the lord who takes my hand will also get

half my love, of my attention and care:

I certainly will not marry like my sisters,

only having love for my father.


But goes thy heart with this?

Are you speaking from the heart?


Ay, good my lord.

Yes, my good lord.


So young, and so untender?

You're so young and so hardhearted?


So young, my lord, and true.

So young, my lord, and honest.


Let it be so; thy truth, then, be thy dower:

For, by the sacred radiance of the sun,

The mysteries of Hecate, and the night;

By all the operation of the orbs

From whom we do exist, and cease to be;

Here I disclaim all my paternal care,

Propinquity and property of blood,

And as a stranger to my heart and me

Hold thee, from this, for ever. The barbarous Scythian,

Or he that makes his generation messes

To gorge his appetite, shall to my bosom

Be as well neighbour'd, pitied, and relieved,

As thou my sometime daughter.

So be it; let your honesty be your dowry then:

by the holy light of the sun,

these secrets of the underworld and the night;

by the movement of the stars

which mark our births and deaths;

I hereby disown all my fatherly duties,

family relations and blood ties,

and declare that you are now a stranger to my heart and me

forever, from this moment on. The barbarian Scythian,

or the ones who make their parents into stews

to assuage their appetites, shall be as close

to my heart, just as helped and pitied

as you, who was once my daughter.


Good my liege,--

My good Lord–


Peace, Kent!

Come not between the dragon and his wrath.

I loved her most, and thought to set my rest

On her kind nursery. Hence, and avoid my sight!

So be my grave my peace, as here I give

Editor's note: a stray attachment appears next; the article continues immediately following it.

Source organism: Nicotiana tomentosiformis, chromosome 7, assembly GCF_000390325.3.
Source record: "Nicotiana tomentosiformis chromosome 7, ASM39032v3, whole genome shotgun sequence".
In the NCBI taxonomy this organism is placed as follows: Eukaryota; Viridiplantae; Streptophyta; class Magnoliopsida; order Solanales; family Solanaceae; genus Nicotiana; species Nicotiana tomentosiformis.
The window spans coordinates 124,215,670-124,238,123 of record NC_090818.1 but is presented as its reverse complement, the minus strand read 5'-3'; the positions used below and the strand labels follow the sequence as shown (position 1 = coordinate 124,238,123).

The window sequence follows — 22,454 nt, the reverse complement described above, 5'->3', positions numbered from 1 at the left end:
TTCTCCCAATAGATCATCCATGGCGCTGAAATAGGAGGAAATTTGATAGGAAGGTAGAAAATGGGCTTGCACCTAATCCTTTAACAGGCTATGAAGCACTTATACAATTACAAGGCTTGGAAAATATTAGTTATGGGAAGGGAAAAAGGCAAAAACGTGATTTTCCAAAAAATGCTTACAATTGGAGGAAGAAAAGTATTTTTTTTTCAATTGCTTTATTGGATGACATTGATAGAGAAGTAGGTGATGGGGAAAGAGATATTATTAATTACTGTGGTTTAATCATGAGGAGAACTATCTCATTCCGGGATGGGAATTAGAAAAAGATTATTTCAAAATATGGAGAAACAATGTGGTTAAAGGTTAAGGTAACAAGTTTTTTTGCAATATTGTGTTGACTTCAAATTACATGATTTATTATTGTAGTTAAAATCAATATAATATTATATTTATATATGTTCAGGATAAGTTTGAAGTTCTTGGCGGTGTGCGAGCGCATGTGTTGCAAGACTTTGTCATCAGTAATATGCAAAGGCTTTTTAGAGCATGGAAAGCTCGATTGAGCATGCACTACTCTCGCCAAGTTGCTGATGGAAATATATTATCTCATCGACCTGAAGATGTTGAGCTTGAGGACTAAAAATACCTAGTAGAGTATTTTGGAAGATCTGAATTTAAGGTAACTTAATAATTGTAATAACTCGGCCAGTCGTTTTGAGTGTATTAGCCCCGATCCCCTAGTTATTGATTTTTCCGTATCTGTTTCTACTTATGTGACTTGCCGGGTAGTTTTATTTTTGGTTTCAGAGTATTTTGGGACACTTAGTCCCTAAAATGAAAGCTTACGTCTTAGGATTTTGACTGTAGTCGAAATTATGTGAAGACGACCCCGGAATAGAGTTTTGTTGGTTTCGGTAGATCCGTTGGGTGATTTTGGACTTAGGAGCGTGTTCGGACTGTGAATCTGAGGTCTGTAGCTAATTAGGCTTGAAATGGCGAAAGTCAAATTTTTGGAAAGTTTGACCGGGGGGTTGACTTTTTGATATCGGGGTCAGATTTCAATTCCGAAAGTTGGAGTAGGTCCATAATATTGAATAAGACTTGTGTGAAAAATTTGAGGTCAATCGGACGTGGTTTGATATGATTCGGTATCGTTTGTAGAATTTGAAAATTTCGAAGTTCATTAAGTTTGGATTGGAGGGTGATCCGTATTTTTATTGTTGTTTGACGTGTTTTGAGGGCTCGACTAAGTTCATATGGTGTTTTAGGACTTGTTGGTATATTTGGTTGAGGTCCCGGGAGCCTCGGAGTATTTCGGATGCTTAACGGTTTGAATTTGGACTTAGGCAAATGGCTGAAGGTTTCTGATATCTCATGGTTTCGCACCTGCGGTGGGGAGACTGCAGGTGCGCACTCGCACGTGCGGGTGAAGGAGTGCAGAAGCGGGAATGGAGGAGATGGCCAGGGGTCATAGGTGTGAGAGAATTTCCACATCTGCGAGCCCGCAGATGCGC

Her father's heart from her! Call France; who stirs?

Call Burgundy. Cornwall and Albany,

With my two daughters' dowers digest this third:

Let pride, which she calls plainness, marry her.

I do invest you jointly with my power,

Pre-eminence, and all the large effects

That troop with majesty. Ourself, by monthly course,

With reservation of an hundred knights,

By you to be sustain'd, shall our abode

Make with you by due turns. Only we still retain

The name, and all the additions to a king;

The sway, revenue, execution of the rest,

Beloved sons, be yours: which to confirm,

This coronet part betwixt you.

Giving the crown

Quiet, Kent!

Do not come between the Dragon and his victim.

I loved her the most, and thought that she

would look after me in my retirement. Get out, don't let me see you again!

There will be no peace this side of the grave, and I take

her father's heart away from her! Call France; who's going to do it?

Call Burgundy. Cornwall and Albany,

take this extra third along with my two daughters' dowries:

let her marry her pride, which she calls honesty;

I give you both my power to share,

my superiority and all the other privileges

of kingship.  I shall stay with you month and month about

with a retinue of a hundred knights, which you shall pay for.

I shall keep the title of King, and the honours due to it;

the power, income and administration of the rest

is yours, beloved sons: to confirm this

you can split this crown between you.